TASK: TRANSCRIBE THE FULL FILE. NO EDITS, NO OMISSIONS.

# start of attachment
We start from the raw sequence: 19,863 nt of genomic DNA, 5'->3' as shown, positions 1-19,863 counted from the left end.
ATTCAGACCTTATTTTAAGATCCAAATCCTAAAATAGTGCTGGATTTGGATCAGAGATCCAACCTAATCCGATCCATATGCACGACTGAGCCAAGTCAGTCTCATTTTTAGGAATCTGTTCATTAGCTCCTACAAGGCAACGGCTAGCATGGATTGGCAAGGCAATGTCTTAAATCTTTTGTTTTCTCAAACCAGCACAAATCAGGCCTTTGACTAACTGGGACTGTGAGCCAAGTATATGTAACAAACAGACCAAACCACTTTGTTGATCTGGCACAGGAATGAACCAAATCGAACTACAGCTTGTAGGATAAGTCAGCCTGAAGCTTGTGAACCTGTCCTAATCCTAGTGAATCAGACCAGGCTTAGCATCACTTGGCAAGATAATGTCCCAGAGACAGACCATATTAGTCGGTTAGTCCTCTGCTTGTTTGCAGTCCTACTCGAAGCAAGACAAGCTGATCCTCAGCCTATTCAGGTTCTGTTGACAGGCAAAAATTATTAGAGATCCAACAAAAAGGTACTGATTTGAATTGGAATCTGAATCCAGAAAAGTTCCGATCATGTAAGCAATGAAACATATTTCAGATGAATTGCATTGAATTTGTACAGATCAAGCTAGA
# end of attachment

We start from the raw sequence: 19,863 nt of genomic DNA, 5'->3' as shown, positions 1-19,863 counted from the left end.
ATTCAGACCTTATTTTAAGATCCAAATCCTAAAATAGTGCTGGATTTGGATCAGAGATCCAACCTAATCCGATCCATATGCACGACTGAGCCAAGTCAGTCTCATTTTTAGGAATCTGTTCATTAGCTCCTACAAGGCAACGGCTAGCATGGATTGGCAAGGCAATGTCTTAAATCTTTTGTTTTCTCAAACCAGCACAAATCAGGCCTTTGACTAACTGGGACTGTGAGCCAAGTATATGTAACAAACAGACCAAACCACTTTGTTGATCTGGCACAGGAATGAACCAAATCGAACTACAGCTTGTAGGATAAGTCAGCCTGAAGCTTGTGAACCTGTCCTAATCCTAGTGAATCAGACCAGGCTTAGCATCACTTGGCAAGATAATGTCCCAGAGACAGACCATATTAGTCGGTTAGTCCTCTGCTTGTTTGCAGTCCTACTCGAAGCAAGACAAGCTGATCCTCAGCCTATTCAGGTTCTGTTGACAGGCAAAAATTATTAGAGATCCAACAAAAAGGTACTGATTTGAATTGGAATCTGAATCCAGAAAAGTTCCGATCATGTAAGCAATGAAACATATTTCAGATGAATTGCATTGAATTTGTACAGATCAAGCTAGA